A cautionary Vista story - steep curves ahead

Summary:Chris Shipley, the executive director of and impresario behind the DEMO Conferences is hardly a technology lightweight. Every year, she and her team evaluate hundreds of emerging technology companies and products and cherry pick the best and brightest to appear under the DEMO microscope for their legendary six minutes of scrutiny. So when I read something like this, I know there's trouble in Vista-land...

Chris Shipley, the executive director of and impresario behind the DEMO Conferences is hardly a technology lightweight. Every year, she and her team evaluate hundreds of emerging technology companies and products and cherry pick the best and brightest to appear under the DEMO microscope for their legendary six minutes of scrutiny. So when I read something like this, I know there's trouble in Vista-land:

I'm exhausted! I've been running hard up the Vista/Office 2007 learning curve for the last two weeks, and I'm just plain worn out. Productivity is in the basement. Frustration has reached all-time highs. And all I'm trying to do is write a column, synchronize my e-mail, launch a presentation and review a financial spreadsheet. It's the stuff I've been doing for years.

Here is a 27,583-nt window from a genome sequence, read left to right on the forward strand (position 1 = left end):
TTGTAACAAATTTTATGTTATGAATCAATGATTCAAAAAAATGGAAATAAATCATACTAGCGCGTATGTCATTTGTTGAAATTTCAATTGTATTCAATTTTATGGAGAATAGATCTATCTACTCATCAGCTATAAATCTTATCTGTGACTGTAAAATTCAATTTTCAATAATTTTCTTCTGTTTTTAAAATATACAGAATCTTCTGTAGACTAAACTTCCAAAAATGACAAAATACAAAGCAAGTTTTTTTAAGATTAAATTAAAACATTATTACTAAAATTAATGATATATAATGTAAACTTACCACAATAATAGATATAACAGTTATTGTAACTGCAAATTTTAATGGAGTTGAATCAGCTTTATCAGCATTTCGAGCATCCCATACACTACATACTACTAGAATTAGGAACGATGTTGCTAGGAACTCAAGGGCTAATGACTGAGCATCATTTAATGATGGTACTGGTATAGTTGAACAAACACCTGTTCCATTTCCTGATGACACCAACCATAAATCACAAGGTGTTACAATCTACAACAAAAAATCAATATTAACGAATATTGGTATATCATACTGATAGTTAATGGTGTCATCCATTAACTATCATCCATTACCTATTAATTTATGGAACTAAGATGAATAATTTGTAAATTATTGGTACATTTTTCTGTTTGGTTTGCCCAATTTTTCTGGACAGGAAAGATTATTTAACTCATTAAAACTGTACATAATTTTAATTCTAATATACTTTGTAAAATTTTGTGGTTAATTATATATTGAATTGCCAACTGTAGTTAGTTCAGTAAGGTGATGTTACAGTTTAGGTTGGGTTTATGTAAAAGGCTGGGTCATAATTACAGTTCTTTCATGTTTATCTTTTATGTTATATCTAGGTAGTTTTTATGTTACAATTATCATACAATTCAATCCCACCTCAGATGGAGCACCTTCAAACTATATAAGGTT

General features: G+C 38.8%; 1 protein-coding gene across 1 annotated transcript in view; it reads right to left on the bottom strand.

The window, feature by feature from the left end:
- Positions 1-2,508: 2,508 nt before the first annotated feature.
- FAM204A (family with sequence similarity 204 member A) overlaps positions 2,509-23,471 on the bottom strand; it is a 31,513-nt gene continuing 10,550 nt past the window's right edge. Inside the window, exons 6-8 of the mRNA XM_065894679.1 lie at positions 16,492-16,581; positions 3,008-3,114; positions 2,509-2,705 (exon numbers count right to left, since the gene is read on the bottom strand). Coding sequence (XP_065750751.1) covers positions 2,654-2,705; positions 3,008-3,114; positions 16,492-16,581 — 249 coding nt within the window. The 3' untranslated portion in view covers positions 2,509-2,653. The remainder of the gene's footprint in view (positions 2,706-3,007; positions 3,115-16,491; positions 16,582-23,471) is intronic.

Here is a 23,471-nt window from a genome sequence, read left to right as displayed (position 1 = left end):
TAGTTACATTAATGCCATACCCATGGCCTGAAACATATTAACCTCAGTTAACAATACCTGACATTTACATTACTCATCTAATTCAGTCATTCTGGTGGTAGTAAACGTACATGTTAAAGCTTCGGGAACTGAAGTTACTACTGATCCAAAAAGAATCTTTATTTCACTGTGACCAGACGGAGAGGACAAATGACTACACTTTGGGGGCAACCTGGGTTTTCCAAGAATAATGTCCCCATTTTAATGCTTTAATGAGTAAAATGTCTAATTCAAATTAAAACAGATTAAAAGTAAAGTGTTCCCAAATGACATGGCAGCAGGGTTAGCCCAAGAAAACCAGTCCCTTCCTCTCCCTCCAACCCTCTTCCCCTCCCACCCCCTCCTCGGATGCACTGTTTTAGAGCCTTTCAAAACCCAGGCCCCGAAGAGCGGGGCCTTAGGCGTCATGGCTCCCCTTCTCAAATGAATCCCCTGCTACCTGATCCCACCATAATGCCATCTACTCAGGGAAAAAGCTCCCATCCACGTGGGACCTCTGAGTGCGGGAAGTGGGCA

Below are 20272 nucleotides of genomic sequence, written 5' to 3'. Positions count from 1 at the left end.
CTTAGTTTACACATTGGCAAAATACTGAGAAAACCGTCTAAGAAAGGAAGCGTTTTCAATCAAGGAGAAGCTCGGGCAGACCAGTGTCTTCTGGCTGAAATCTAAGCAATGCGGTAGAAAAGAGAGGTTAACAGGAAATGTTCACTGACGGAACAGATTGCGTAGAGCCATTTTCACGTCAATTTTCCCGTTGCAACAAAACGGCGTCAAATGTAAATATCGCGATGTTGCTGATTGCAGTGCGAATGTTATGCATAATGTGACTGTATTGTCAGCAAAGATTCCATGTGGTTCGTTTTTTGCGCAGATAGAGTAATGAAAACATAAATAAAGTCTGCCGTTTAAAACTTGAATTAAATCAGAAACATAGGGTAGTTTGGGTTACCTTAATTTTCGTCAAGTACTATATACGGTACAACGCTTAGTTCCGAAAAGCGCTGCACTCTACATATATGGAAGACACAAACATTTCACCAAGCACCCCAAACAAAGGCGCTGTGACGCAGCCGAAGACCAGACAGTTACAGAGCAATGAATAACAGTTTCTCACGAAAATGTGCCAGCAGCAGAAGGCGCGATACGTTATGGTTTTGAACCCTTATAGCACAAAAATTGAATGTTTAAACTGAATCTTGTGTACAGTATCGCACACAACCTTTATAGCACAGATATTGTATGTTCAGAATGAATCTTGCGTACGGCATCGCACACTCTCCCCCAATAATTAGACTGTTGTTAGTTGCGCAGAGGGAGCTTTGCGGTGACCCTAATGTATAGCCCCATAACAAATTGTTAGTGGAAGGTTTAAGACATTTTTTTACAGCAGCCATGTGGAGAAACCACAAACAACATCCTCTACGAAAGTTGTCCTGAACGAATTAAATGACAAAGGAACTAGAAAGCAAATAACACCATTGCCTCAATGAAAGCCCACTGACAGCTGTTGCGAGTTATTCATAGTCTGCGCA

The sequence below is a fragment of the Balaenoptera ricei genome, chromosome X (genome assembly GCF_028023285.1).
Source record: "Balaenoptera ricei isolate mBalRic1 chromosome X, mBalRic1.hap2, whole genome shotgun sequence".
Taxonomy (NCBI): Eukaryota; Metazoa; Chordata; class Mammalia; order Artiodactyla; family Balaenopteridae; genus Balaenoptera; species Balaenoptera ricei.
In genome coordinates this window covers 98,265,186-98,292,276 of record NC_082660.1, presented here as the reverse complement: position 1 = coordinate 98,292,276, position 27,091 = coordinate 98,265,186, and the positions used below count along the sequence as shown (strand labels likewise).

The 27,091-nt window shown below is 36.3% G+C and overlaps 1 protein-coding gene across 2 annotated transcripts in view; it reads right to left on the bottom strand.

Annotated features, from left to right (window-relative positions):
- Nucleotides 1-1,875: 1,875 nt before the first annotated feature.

Uh oh. I felt the same pain often enough while climbing the same curve to be completely sympathetic. Of course, I have a huge head start on Chris and others who are just climbing onto the Vista and Office 2007 train now. But I completely understand her frustration, particularly with some of the seemingly arbitrary, change-for-change's-sake differences in Vista.

The best example, as Chris points out in her lament, is how much harder it is to establish and save a wireless connection in Vista. The process doesn't make sense, requires more steps than in XP, and has a bad case of amnesia even though I have dutifully identified and named my common connections every way I think I'm supposed to. I'm hoping the whole user experience in this aspect of the Vista experience is seriously reworked in Service Pack 1. It's a failed exercise in interaction design IMO.

I appreciate the attention Microsoft engineers paid to security, but I have come to believe that the plan was to make certain connectivity features so difficult to configure that you would choose to avoid connecting through public networks at all. What could be safer?

Heh. Right on. Hang in there Chris. You're not alone.

Topics: Windows, Microsoft

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